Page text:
Employer asked her to stay silent or lose student visa
By Ram Khatry
International students from Nepal are creating quite an image in Australia. Other than being a part of Australia’s fastest growing community and achieve excellence in education and career, Nepalese students have lately shown another side to their otherwise friendly and soft nature – that they are just not the right people to be messed with by their unethical bosses. Bad employers, specially restaurant and retail outlets, by now should know that if you mess with the legal entitlements of a Nepalese student then rest assured you would one day be dragged to the court and you will be made to ‘pay’ for the injustice.
There have been at least three known instances in the last two years involving Nepalese students wherein they were exploited by their employers in terms of per hour rate, weekend and public holiday penalty rates and other legally-binding entitlements. All three cases were won and compensations were paid to them amounting to tens of thousands of dollars.
The most recent has been in Victoria. A Melbourne employer who exploited a Nepalese student by paying $8 dollars less per hour than her local colleagues just because she was not an Australian has been named by Fair Work Ombudsman. The employer, identified as Jeffrey Herscu who runs Health Express at DFO South Wharf in Melbourne, threatened the 27 year old woman from Nepal with the cancellation of her visa should she seek legal remedy from Fair Work. She was paid only a flat rate of $12 an hour between September 2013 and March 2015 despite being entitled to a much higher rate, in addition to weekends and public holiday penalties.
“When I came for the interview, he said that I will give you the job, but as you are not an Aussie, I will be paying you a lesser amount,” she told Fair Work investigators. Her Australian colleagues at the takeaway shop, run by Mr Herscu’s Rapid City Pty Ltd, were paid more than $20 for the same work, a statement of the Ombudsman said yesterday.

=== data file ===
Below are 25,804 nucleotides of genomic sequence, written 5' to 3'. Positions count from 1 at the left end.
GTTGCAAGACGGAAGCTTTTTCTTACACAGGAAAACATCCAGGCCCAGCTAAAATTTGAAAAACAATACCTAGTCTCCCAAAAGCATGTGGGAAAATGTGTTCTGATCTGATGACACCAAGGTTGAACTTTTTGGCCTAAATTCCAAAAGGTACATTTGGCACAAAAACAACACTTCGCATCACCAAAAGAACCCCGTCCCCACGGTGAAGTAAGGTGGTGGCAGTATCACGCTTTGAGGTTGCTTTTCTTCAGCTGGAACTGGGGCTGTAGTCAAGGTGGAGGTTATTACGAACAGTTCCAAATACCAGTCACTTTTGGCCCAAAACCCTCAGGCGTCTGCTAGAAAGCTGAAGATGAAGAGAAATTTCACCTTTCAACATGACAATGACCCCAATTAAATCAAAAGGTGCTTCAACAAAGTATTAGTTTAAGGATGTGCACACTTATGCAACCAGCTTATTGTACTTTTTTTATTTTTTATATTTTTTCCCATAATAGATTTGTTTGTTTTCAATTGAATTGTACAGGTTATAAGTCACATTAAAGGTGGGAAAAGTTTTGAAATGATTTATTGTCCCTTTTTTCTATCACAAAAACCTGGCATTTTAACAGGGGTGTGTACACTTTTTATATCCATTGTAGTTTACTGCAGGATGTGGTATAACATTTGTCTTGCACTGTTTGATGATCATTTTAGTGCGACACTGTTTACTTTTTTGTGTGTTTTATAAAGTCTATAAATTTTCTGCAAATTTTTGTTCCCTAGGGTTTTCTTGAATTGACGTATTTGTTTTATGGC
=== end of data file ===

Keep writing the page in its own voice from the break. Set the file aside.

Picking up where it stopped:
An investigation discovered that the student was short-changed more than $23,500. She was entitled to be paid up to $23.15 an hour for normal work, up to $27.78 on Saturdays, up to $32.41 on Sundays and up to $50.93 on public holidays – the rates she never received.
The victim apparently left for Nepal after she lodged the complaint with the Fair Work Ombudsman to be by the side her sick father. When she returned to Australia, she surprisingly found out that she was no more on the roster of Health Express. Her job was gone understandably as punishment for her complaint with the rights body.
Her colleague, a 31 year old male student from India, was paid a flat rate of between $16.47 and $18.52 an hour between June 2010 and March 2015, resulting in an underpayment of more than $27,300.
They were both also entitled to a uniform allowance of $1.25 a shift which they never received and the male employee did not get his correct annual leave entitlements at the end of his employment, the Fair Work statement pointed out.
It is understood Mr Herscu has co-operated with the Fair Work Ombudsman and has also agreed to apologise and back-pay the $50,000 he owed to the Nepalese and Indian students.